In the fall of 2020, Sarah had settled into the rhythm of living in her self-built camper van full-time and was spending the last few weeks of fall in Colorado before migrating south for the winter. One evening, she heard scratching from what seemed like the engine bay.

It was an unfamiliar sound, but she immediately knew what it was: a mouse.

Sarah turned on the van, hoping to scare the little critter away (not realizing that she had probably just made the space warmer and cozier). After a few minutes, she went back to bed, but heard the scratching again and decided to deal with it in the morning.

Side View Of A Brown Clear Mouse Trap
Mouse Trap

The following day, Sarah was lying in bed when she heard a squirrel running on top of her van. The scampering sound was unnerving, so she pounded on the ceiling to scare it away. Unfortunately, it kept up, so she crawled up to the roof to investigate. That’s when it hit her; the mouse had crawled behind the walls and was running on top of the wooden ceiling.

Sarah was unprepared for a mouse in the van. She didn’t realize this was a possibility and didn’t have any traps on hand. She high-tailed it to a hardware store and picked up a trap to put in the garage area. At the same time, she waited for an Amazon order of four live traps, rodent spray, and a little device that emits light flashes and a high-pitched frequency that she would put under the hood.

She thought she would catch the mouse quickly, but like many of us, she was wrong. During the days, there was no sight of it. But at night, it sounded like the mouse was having a party behind the walls—running, scratching, scampering, clawing. Sarah  wants people to know that the saying ‘quiet as a mouse’ is wrong. Mice are loud. This mouse kept her up and kept her thinking about it chewing through the electrical wiring she had so carefully placed during her build.

Mouse Caught In A Mouse Trap
Mouse Caught In A Trap

On the third day, Sarah went for a long walk with her dog and returned to find that she had caught the mouse. She was thrilled and so relieved.

She decided to keep the traps out, just in case. This proved to be necessary—because it was at this point that she learned mice would follow each other’s scent trails to find warmth and food.

What followed was a parade of mice into Sarah’s van. TWENTY over the course of a month, to be exact. It was always the same process: She’d hear scratching in the engine, then a few minutes later, the live trap would snap shut, followed by the sound of the mouse loudly scratching to get out of the trap. Each time, she would get out of bed and take the trap outside to deal with the following day.

Most nights, it was only one. But a few times, Sarah caught three over the course of the night. She had officially gone to war with the mice.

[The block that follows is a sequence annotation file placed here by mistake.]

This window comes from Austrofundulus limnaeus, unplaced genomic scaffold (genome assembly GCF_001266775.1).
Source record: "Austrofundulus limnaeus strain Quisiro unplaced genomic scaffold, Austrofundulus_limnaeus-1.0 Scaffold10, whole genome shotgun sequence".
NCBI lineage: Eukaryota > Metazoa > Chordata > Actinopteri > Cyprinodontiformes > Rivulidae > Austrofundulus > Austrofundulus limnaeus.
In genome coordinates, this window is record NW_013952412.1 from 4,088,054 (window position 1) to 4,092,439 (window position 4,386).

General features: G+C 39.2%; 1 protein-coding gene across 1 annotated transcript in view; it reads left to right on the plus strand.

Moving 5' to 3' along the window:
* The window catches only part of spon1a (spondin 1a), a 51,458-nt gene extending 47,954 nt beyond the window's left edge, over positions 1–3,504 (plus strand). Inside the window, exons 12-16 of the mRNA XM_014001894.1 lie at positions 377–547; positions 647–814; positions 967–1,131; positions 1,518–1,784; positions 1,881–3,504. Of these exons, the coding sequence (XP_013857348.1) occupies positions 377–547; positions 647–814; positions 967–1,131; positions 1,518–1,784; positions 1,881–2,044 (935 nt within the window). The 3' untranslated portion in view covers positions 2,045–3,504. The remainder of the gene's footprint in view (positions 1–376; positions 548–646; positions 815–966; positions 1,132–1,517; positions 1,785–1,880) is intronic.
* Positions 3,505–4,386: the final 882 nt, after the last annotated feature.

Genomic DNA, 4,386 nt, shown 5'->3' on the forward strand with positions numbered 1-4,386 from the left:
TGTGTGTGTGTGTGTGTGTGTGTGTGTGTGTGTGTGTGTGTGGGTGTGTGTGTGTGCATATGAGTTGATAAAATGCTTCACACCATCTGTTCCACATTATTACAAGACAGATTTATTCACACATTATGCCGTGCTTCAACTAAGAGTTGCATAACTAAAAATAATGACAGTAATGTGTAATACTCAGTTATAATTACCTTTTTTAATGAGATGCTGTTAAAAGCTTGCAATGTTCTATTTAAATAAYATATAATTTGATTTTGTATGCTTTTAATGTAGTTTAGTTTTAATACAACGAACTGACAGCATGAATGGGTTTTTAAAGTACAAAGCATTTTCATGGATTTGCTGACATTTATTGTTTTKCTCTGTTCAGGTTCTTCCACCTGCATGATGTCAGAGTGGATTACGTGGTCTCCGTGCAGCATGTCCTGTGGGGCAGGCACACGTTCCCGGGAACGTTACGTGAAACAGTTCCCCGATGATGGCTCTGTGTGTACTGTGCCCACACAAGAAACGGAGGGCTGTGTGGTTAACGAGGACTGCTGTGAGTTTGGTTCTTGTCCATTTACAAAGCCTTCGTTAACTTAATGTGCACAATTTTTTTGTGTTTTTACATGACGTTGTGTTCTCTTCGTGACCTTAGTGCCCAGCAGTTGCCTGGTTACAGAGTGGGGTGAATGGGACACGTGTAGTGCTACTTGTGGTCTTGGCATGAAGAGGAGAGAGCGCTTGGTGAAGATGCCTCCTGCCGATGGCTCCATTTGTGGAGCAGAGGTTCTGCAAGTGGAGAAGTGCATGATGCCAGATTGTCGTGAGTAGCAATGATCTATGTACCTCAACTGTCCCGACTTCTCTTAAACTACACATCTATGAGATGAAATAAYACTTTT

Sarah cleaned out her cabinets and ensured there was no food lying around. She crawled under the van and tried to locate where the entry point might be. She cleaned her engine and sprayed rodent spray all over the front and inside of the van. She even stuffed dryer sheets in nooks and crannies and put a bright light underneath her van at night. But nothing seemed to deter them.

Sarah left Colorado and made her way through Utah. By that time, it was cold. It seemed that moving locations and the dropping temperatures made their break-ins abruptly stop. But without knowing the entry point, she knew this was likely temporary. She cleaned everything once more and enjoyed a few months of mouse-free bliss.

Since then, Sarah has caught a random mouse here and there. It was very infrequent, but still frustrating because she always had to remember to set the traps, every single night.

Fast forward to this fall, once again in Colorado. In just one night, Sarah caught FIVE mice in the span of a few hours. 

She expected the parade to pick up again, but thankfully that didn’t happen. She was near her dad’s house and wanted to tackle a few projects in the van. While she was working, she found something. When she had built the van, she removed the plastic covers on the seat belt columns so that she could lay down the flooring. She never reinstalled these covers because she was exhausted at the end of the build and wanted to get on the road. Plus, she had to trim them down, which seemed like an unnecessary project to tack on to six months of grueling work.

Over time, dust, dog hair, and random objects had collected in one of the openings. While cleaning, Sarah pulled out what had clearly been a mouse nest at one time. She was grossed out and happy at the same time; she had likely just found their way in. She trimmed the covers, shoved as much copper wool as possible behind them, and re-affixed them.

And she hasn’t seen or heard any signs of mice since… but she still sets her traps, every single night.

Of everyone I know, Sarah has had the most misfortune when it comes to mice! As a result of her experiences, she has become a wealth of knowledge on dealing with mice in vans. She is always my go-to for questions and she can truly empathize with the awful feeling of dread you get when you realize you have a mouse. Since she always uses humane, no-kill traps, Sarah taught me that you have to move the mice at least two miles from where they entered your van because their scent is so strong they will just return over and over again!

There you have it. Real people dealing with real rodents on the road. I hope this makes you feel less alone if you have had a similar experience and more knowledgeable about prevention if you are lucky enough to have never dealt with mice in your van. Cheers to navigating and overcoming the challenges vanlife throws at you, sharing your experiences, and normalizing the not-so-glamorous stuff!

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Brooke is a full-time van dweller living in a 2018 Promaster with her 16-year-old scruffy sidekick, Tressel. She loves the arts, local coffee shops, craft breweries, live music, and farmer’s markets and prefers to take the scenic route over the highway. You can usually find her in the mountains, but once it gets cold, she’s anywhere there is sunshine, warmth, and good vibes.